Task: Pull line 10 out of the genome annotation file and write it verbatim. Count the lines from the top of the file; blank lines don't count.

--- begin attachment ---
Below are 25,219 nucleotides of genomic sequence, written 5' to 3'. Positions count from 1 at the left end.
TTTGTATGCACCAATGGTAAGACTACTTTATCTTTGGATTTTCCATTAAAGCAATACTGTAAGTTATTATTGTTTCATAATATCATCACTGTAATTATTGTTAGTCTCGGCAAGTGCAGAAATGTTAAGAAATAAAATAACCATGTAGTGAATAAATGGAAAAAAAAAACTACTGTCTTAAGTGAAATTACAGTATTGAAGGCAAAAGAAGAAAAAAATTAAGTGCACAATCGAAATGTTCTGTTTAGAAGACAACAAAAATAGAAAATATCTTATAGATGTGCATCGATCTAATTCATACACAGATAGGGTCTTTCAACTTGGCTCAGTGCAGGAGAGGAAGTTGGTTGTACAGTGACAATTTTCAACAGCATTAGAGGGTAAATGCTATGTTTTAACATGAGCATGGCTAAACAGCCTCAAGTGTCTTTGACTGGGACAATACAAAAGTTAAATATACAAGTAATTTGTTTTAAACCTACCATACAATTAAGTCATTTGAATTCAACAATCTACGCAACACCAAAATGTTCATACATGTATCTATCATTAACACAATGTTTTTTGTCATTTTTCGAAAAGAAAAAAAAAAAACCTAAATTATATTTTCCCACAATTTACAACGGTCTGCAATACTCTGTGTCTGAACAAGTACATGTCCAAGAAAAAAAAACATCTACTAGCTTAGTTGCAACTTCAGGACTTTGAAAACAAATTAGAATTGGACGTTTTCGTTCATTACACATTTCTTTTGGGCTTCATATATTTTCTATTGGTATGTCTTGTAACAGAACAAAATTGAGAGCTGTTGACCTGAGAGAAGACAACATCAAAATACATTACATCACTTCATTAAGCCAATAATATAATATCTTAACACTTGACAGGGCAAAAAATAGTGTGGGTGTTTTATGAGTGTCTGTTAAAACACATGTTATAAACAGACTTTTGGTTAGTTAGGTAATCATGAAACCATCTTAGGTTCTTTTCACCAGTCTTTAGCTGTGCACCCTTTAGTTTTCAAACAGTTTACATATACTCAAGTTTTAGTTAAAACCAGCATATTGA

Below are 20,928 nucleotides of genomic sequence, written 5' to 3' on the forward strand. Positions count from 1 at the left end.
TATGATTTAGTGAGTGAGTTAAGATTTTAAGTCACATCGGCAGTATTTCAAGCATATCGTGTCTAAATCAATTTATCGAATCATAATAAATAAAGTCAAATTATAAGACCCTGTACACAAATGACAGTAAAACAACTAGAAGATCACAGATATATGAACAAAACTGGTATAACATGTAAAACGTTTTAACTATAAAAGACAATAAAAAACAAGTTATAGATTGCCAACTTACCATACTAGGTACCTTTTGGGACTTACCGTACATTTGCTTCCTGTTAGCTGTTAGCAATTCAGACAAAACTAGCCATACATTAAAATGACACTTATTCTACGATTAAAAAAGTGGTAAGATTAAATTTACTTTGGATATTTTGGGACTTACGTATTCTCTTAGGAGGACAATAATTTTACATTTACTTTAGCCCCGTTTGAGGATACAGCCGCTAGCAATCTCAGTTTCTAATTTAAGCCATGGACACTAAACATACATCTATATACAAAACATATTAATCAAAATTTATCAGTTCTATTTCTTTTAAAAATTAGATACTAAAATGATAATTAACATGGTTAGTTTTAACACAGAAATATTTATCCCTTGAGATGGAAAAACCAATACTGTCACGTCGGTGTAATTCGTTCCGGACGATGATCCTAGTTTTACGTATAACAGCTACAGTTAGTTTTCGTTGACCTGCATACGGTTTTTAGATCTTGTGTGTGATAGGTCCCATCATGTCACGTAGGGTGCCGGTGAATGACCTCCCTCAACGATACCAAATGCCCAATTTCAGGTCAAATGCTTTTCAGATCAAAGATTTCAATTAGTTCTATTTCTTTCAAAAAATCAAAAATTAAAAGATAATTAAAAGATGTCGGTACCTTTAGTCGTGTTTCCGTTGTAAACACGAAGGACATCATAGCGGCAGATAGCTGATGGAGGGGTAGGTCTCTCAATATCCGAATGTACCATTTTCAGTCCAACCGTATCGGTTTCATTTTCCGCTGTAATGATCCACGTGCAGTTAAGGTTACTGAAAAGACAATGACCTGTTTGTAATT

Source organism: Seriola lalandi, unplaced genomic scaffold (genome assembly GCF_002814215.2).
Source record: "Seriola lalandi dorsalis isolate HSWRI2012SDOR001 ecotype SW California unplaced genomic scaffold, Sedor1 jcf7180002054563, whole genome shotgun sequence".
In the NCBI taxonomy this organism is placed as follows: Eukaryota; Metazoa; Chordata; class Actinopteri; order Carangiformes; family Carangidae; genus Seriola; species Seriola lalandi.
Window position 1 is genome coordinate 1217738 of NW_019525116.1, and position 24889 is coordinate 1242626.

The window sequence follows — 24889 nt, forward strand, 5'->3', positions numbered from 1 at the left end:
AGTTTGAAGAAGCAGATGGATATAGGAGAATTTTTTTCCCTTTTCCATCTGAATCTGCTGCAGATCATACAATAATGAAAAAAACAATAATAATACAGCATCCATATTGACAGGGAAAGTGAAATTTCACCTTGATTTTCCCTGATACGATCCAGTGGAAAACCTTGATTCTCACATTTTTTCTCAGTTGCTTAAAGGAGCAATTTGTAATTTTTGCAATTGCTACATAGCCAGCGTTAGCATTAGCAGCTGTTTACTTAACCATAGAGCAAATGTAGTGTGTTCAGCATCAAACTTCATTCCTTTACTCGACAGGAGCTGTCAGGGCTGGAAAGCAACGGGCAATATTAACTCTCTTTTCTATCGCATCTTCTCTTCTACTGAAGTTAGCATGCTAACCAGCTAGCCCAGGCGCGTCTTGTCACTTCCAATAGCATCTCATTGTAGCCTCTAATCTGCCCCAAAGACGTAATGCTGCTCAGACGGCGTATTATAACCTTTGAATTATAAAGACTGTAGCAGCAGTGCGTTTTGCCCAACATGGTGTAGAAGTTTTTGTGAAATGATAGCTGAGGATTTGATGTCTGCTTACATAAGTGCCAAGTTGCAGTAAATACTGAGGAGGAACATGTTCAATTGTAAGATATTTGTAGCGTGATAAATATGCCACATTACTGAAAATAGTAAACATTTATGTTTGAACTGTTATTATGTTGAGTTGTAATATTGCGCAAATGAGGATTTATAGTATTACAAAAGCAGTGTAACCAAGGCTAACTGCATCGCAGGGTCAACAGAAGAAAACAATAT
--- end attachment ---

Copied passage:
AGTTTGAAGAAGCAGATGGATATAGGAGAATTTTTTTCCCTTTTCCATCTGAATCTGCTGCAGATCATACAATAATGAAAAAAACAATAATAATACAGCATCCATATTGACAGGGAAAGTGAAATTTCACCTTGATTTTCCCTGATACGATCCAGTGGAAAACCTTGATTCTCACATTTTTTCTCAGTTGCTTAAAGGAGCAATTTGTAATTTTTGCAATTGCTACATAGCCAGCGTTAGCATTAGCAGCTGTTTACTTAACCATAGAGCAAATGTAGTGTGTTCAGCATCAAACTTCATTCCTTTACTCGACAGGAGCTGTCAGGGCTGGAAAGCAACGGGCAATATTAACTCTCTTTTCTATCGCATCTTCTCTTCTACTGAAGTTAGCATGCTAACCAGCTAGCCCAGGCGCGTCTTGTCACTTCCAATAGCATCTCATTGTAGCCTCTAATCTGCCCCAAAGACGTAATGCTGCTCAGACGGCGTATTATAACCTTTGAATTATAAAGACTGTAGCAGCAGTGCGTTTTGCCCAACATGGTGTAGAAGTTTTTGTGAAATGATAGCTGAGGATTTGATGTCTGCTTACATAAGTGCCAAGTTGCAGTAAATACTGAGGAGGAACATGTTCAATTGTAAGATATTTGTAGCGTGATAAATATGCCACATTACTGAAAATAGTAAACATTTATGTTTGAACTGTTATTATGTTGAGTTGTAATATTGCGCAAATGAGGATTTATAGTATTACAAAAGCAGTGTAACCAAGGCTAACTGCATCGCAGGGTCAACAGAAGAAAACAATAT